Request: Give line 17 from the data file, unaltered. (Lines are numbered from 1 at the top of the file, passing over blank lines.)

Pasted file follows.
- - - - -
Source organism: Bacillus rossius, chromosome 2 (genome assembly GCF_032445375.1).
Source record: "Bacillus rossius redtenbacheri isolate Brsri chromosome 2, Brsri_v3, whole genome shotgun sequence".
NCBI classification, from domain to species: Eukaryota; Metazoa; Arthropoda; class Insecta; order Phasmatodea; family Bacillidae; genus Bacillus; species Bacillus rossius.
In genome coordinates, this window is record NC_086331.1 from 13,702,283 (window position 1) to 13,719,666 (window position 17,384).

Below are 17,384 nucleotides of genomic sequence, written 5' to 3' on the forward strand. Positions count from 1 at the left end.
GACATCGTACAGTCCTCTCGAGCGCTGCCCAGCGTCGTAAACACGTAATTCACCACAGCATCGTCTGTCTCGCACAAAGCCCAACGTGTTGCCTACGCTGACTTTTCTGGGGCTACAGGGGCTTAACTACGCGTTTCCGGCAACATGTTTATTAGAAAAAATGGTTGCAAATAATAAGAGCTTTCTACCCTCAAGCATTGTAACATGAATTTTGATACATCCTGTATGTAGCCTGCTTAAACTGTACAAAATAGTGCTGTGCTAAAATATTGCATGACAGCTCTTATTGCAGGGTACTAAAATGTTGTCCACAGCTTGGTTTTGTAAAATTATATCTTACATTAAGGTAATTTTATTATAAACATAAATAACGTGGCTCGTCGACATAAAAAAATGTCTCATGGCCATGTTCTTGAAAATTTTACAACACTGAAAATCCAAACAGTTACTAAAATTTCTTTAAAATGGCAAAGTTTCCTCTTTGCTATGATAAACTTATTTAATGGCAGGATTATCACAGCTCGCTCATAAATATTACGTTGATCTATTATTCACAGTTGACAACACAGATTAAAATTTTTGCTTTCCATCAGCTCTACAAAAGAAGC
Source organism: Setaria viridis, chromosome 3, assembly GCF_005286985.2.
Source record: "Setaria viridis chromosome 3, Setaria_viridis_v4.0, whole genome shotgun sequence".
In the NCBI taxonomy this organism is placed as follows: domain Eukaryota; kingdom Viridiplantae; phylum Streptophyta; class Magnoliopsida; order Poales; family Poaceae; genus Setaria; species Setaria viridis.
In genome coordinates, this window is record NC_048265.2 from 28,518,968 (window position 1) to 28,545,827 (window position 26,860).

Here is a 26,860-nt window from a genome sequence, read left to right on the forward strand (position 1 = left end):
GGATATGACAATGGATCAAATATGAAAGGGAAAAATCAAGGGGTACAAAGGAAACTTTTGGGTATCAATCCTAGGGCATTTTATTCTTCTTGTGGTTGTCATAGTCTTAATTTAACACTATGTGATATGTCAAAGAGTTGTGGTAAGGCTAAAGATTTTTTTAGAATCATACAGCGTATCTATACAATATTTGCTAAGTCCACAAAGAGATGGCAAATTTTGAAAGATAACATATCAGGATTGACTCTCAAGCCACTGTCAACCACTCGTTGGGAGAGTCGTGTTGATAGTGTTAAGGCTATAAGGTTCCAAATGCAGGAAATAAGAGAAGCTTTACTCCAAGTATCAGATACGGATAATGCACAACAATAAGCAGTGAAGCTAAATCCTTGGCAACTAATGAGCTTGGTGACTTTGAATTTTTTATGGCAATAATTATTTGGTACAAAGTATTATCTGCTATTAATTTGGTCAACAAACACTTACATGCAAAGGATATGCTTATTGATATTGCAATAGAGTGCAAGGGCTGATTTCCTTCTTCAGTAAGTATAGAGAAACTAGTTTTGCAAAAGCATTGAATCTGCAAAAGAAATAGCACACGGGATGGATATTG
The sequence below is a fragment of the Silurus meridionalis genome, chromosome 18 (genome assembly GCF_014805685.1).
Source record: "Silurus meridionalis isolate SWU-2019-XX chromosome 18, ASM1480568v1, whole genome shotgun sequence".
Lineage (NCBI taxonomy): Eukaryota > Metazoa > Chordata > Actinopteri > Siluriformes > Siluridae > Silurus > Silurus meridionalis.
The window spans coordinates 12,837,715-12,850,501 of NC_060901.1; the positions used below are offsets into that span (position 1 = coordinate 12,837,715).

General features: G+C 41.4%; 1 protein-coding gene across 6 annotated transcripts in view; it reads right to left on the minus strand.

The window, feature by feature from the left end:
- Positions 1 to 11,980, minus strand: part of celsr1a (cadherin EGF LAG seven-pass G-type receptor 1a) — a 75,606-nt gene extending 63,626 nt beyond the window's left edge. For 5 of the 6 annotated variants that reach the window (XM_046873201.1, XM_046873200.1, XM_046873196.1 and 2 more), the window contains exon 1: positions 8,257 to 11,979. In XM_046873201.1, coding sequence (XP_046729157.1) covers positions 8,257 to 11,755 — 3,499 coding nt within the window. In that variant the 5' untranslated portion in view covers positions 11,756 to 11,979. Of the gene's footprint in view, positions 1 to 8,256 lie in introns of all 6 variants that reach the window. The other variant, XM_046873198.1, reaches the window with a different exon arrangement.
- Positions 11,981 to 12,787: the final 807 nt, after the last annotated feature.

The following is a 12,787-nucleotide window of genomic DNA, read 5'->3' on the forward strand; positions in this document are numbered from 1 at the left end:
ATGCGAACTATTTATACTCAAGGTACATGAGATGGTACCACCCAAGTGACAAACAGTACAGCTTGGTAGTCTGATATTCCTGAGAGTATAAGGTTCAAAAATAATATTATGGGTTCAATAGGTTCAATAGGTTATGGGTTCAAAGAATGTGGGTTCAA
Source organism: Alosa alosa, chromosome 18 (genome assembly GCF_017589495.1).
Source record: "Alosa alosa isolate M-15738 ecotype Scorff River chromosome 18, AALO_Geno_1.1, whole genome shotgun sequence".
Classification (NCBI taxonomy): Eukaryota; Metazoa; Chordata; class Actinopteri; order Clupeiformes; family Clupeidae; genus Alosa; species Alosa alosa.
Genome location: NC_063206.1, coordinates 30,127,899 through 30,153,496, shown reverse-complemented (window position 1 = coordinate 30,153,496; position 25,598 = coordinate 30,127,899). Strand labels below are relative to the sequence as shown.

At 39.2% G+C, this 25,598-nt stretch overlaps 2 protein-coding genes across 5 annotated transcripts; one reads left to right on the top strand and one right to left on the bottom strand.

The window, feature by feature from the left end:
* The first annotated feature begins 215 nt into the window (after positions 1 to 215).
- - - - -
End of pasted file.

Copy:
General features: G+C 41.4%; 1 protein-coding gene across 6 annotated transcripts in view; it reads right to left on the minus strand.